SMIL is one of three means by which SVG animation can be achieved (the others being JavaScript and CSS animations).

SMIL+RSS or other web syndication methods

While RSS and Atom are web syndication methods, with the former being more popular as a syndication method for podcasts, SMIL is potentially useful as a script or playlist that can tie sequential pieces of multimedia together and can then be syndicated through RSS or Atom.[5][6] In addition, the combination of multimedia-laden .smil files with RSS or Atom syndication would be useful for accessibility to audio-enabled podcasts by the deaf through Timed Text closed captions,[7] and can also turn multimedia into hypermedia that can be hyperlinked to other linkable audio and video multimedia.[8]


VoiceXML can be combined with SMIL to provide a sequential reading of several pre-provided pages or slides in a voice browser, while combining SMIL with MusicXML would allow for the creation of infinitely-recombinable sequences of music sheets. Combining SMIL+VoiceXML or SMIL+MusicXML with RSS or Atom could be useful in the creation of an audible pseudo-podcast with embedded hyperlinks, while combining SMIL+SVG with VoiceXML and/or MusicXML would be useful in the creation of an automatically audio-enabled vector graphics animation with embedded hyperlinks.


SMIL is anticipated for use within TEI documents.[9]

Status of SMIL

SMIL is being implemented on handheld and mobile devices and has also spawned [10] the Multimedia Messaging Service (MMS) which is a video and picture equivalent of Short Message Service (SMS).

SMIL is also one of the underlying technologies used for "Advanced Content" in the (discontinued) HD DVD format for adding interactive content (menus etc.).

The field of Digital Signage is embracing SMIL as a means of controlling dynamic advertising in public areas.[11][12]

The internet video site Hulu uses SMIL as part of its media playing technology.

SMIL players


Most commonly used web browsers have native support for SMIL, but it has not been implemented in Microsoft browsers. It was to be deprecated in Google Chrome,[13] but it has now been decided to suspend that intent until alternatives are sufficiently developed.[14] Other software that implement SMIL playback include:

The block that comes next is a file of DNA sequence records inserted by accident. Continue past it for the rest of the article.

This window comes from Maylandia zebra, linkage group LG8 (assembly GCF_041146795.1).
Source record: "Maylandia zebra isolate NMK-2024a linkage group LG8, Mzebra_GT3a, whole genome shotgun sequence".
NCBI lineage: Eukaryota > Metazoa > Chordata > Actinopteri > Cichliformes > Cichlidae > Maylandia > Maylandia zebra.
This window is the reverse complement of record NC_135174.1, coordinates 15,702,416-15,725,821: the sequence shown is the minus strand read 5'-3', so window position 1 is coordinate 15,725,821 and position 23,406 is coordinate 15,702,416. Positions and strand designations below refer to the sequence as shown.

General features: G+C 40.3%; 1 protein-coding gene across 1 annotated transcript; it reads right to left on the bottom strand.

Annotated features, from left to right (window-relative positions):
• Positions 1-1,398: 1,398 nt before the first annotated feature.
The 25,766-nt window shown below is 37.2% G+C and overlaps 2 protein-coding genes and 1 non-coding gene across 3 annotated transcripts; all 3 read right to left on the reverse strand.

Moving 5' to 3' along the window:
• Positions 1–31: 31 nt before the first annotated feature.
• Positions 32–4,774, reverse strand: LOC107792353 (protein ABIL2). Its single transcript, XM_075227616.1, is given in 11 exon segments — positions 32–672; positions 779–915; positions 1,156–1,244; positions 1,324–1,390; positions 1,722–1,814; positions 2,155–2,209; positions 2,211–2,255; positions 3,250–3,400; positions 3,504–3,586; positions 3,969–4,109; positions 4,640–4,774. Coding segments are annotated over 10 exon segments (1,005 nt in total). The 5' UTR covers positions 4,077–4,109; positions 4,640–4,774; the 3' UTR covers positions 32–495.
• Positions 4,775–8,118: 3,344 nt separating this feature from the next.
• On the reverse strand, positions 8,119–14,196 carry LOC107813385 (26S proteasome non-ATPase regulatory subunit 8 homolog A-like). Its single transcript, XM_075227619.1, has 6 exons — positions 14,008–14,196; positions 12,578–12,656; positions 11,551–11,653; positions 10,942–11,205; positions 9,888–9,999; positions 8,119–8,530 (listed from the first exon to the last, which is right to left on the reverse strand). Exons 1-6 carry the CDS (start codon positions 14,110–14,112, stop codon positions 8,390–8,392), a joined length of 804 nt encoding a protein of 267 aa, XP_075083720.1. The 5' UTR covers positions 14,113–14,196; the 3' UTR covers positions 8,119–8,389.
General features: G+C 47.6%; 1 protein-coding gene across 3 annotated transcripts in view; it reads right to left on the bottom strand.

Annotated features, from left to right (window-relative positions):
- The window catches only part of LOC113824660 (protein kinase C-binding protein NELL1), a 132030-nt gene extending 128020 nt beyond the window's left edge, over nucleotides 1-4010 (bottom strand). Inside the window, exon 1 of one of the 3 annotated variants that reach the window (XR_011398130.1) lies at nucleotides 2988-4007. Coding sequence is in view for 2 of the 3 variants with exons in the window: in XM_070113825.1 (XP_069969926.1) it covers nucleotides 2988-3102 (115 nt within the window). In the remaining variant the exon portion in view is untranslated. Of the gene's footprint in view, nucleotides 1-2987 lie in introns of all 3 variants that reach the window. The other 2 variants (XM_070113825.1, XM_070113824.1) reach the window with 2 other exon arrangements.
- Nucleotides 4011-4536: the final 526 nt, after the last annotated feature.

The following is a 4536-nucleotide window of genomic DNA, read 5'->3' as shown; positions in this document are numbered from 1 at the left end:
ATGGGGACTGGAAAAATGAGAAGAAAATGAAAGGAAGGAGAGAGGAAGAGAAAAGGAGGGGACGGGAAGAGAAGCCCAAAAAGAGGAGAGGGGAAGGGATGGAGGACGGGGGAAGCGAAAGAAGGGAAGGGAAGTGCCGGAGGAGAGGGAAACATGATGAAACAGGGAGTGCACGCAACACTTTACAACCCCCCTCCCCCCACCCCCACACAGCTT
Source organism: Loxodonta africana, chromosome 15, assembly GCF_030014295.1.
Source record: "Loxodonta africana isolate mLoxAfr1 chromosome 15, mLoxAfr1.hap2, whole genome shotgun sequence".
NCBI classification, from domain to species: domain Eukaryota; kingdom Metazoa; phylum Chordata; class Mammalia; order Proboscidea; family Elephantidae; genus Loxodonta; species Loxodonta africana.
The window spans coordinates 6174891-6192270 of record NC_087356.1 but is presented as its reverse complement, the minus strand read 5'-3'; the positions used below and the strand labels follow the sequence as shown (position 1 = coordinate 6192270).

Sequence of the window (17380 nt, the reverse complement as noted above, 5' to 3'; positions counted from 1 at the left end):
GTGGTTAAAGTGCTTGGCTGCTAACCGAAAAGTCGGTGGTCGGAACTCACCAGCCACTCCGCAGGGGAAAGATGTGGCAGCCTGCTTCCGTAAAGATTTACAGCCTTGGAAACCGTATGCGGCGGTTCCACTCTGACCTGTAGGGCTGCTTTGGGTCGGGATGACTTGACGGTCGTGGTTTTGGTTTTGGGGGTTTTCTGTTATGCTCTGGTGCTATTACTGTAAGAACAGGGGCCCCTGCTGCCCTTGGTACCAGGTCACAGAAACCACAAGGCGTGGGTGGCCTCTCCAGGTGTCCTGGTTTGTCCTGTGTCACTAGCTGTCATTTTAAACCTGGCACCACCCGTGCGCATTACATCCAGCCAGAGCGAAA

Media player boxes based on dedicated 1080p decoder chips such as the Sigma Designs 8634 processor are getting SMIL players embedded in them.

Embedding SMIL files into XHTML web pages

A SMIL file must be embedded, then opened using a plug-in such as Apple's QuickTime or Microsoft's Windows Media Player, to be viewed by a browser that doesn't support SMIL.


See also


  1. SMIL 1.0
  2. W3C 1st Working draft for SMIL 3.0
  3. last draft revision of 3.0
  4. Bulterman, D.C.A., & Rutledge, L. (2008). SMIL 3.0. New York, NY: Springer.
  5. Podcasting & SMIL
  6. Analysis of RSS+Time as a playlist format
  7. Accessible Podcasting
  8. Podcasting: SMIL Alternative?
  9. Guidelines for Electronic Text Encoding and Interchange, ,
  10. 3GPP, 3GPP TS 26.140 Multimedia Messaging Service (MMS); Media formats and codecs
  11. DigiSigToday, Digital Signage Media Player to Support SMIL Standard, 2008
  12. A-SMIL.ORG, SMIL for Digital Signage
  13. "Intent to deprecate: SMIL, blink-dev forum, Google Groups". Retrieved 2015-04-29.
  14. "17 Aug 2016, blink-dev forum, Google Groups". Retrieved 2016-08-20.